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the genre's premiere review magazine for short SF & Fantasy since 1993

The Marvelous Barrastro -- Peter Lorre

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Mystery in the Air was a short-lived horror/mystery replacement series during the summer of 1947. It was hosted by the incomparable Peter Lorre (1904-1964), who also starred in several of the episodes. "The Marvelous Barrastro" (adapted from the Ben Hecht story and performed before a live audience) features Lorre in the lead role as a hypnotist/magician of an eastern European traveling carnival--the proto-typical band of gypsies, as it were. Lest we reveal too much, suffice it to say that this emotionally heart-wrenching tale centers on both Lorre's character and the young, innocent, blind woman who has fallen in love with him--who is not without a special talent of her own. Another man (a beguiling and rival hypnotist) enters the scene, insinuates himself into the lives of the happy newlyweds for nefarious purposes, and drives both the bride and "The Marvelous Barrastro" into emotional ruin. The denouement is unexpected and chilling. You won't soon forget this one, especially those of you with significant others or spouses, who entertain the thought of befriending that handsome young man or beautiful young woman you may meet, and welcome into your lives, as "just a friend."

Peter Lorre was born László Löwenstein in Rosenburg, Hungary. At seventeen he ran away from home to join a Viennese acting troupe (echoes of which can be found in this radio drama). He traveled with it for seven years. After arriving in America and appearing in several classic movies (Casablanca, The Maltese Falcon, and the earlier M but three of many) he became lifelong friends with fellow horror icons Bela Lugosi, Boris Karloff, and Vincent Price. At Lugosi's (October 20, 1882--August 16, 1956) funeral, upon gazing into the open casket where Lugosi was draped in his famous Dracula cape, Lorre turned to Price and muttered, "Do you think we should drive a stake through his heart just in case?" Covering the grief for his close friend with a jest, of course. Vincent Price read the eulogy at Lorre's funeral in 1964.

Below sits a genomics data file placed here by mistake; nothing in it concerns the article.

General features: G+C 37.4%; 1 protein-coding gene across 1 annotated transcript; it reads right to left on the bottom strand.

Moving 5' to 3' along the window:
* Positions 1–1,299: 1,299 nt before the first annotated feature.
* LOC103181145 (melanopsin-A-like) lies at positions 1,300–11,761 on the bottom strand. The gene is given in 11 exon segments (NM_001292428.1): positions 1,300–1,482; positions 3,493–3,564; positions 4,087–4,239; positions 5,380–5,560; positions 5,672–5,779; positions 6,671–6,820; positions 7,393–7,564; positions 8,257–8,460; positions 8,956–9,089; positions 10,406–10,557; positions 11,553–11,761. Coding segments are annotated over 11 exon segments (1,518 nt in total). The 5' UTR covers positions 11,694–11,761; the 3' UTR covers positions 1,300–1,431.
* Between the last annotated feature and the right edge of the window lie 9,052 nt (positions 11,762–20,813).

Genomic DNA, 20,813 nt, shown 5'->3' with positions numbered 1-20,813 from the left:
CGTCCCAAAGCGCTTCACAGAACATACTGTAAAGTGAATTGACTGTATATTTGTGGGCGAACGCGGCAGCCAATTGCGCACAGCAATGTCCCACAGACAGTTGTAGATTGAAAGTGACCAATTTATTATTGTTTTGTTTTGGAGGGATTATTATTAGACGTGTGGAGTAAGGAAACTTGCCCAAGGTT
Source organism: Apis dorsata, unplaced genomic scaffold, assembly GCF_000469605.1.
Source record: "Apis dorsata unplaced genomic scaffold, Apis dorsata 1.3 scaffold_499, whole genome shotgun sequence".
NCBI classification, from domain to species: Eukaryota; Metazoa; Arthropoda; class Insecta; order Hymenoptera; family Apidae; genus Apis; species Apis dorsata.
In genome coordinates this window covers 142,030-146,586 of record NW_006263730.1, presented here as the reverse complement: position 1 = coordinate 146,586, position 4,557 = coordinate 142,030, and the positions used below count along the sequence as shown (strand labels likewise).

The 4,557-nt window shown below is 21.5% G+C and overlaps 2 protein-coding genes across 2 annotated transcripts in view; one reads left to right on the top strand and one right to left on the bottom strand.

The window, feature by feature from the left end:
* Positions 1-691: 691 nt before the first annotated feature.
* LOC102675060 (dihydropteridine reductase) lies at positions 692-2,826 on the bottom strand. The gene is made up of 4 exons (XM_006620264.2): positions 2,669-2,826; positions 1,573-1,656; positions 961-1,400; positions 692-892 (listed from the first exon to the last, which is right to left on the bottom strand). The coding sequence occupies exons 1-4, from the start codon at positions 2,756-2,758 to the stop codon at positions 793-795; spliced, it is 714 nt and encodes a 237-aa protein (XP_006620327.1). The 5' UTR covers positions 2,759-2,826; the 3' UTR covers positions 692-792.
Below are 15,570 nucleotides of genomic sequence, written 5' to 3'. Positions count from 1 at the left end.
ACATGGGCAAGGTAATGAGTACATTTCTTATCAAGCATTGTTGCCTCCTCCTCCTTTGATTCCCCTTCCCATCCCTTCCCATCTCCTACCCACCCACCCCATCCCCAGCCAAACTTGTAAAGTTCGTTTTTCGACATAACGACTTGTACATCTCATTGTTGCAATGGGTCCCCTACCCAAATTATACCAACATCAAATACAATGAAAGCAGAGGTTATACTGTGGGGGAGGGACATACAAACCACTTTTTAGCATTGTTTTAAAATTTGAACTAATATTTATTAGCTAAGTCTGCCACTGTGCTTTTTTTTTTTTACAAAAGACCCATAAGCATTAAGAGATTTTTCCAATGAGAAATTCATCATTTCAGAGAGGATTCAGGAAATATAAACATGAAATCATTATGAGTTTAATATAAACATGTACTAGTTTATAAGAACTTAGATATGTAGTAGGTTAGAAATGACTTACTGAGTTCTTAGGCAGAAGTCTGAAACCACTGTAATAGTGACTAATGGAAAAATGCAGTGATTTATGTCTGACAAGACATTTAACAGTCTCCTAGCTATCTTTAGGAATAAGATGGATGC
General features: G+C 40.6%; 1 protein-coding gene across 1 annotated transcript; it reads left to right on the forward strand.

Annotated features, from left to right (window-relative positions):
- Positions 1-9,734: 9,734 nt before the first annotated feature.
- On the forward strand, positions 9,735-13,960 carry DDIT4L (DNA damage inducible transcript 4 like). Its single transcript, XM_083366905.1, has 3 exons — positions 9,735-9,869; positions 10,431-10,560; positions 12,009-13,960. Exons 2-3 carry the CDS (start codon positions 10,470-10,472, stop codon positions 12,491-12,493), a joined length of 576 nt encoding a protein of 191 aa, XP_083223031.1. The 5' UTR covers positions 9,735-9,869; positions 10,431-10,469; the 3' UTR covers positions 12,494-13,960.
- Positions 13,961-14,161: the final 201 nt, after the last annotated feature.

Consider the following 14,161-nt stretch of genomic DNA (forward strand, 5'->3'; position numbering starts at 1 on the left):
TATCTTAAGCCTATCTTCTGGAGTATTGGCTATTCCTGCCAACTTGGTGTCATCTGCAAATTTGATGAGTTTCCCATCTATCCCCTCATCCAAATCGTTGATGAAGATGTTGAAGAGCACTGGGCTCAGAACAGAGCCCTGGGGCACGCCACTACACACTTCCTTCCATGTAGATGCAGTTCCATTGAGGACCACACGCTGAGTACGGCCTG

"The Marvelous Barrastro" aired on August 7, 1947. Astute listeners will recognize the voice of the narrator as that of Henry "Harry" Morgan. Morgan's radio, tv, and wide screen credits are far too numerous to mention here, but he is probably most familiar as one of several of Sergeant Joe (Jack Webb) Friday's partners on tv's Dragnet, and even more recognizable and memorable as Colonel Sherman Potter on tv's long-running, award-winning series M*A*S*H.

Interesting of historical note is that "The Marvelous Barrastro" was earlier dramatized on Suspense on April 13, 1944, and starred the legendary Orson Welles in the lead role. While we have the highest regard for Mr. Welles, this particular role did not suit him well. His accent, so obviously stilted and phony (it was truly painful to listen to), did him no favors, and serves only to highlight Lorre's performance in this later and much more successful dramatization, which far outshines that of the legendary Mr. Welles when put side by side. 

While post-WW II America settled in to a semblance of normalcy during the early months of 1947, SF fans were enjoying their usual beyond-the-normal fix with stories such as Isaac Asimov's "Little Lost Robot" (Astounding Science Fiction, March), T. L. Sherred's brilliant "E for Effort" (ASF, May), and Jack Williamson's equally brilliant and classic "With Folded Hands" (ASF, July).

A few of 1947's notable novels (some serialized years before in the magazines, but never in book form) include Ray Bradbury's Dark Carnival, John W. Campbell, Jr.'s The Mightiest Machine, and George O. Smith's Venus Equilateral.

Here then is Peter Lorre, cast superbly in the lead role as... "The Marvelous Barrastro."

Play Time:  28:59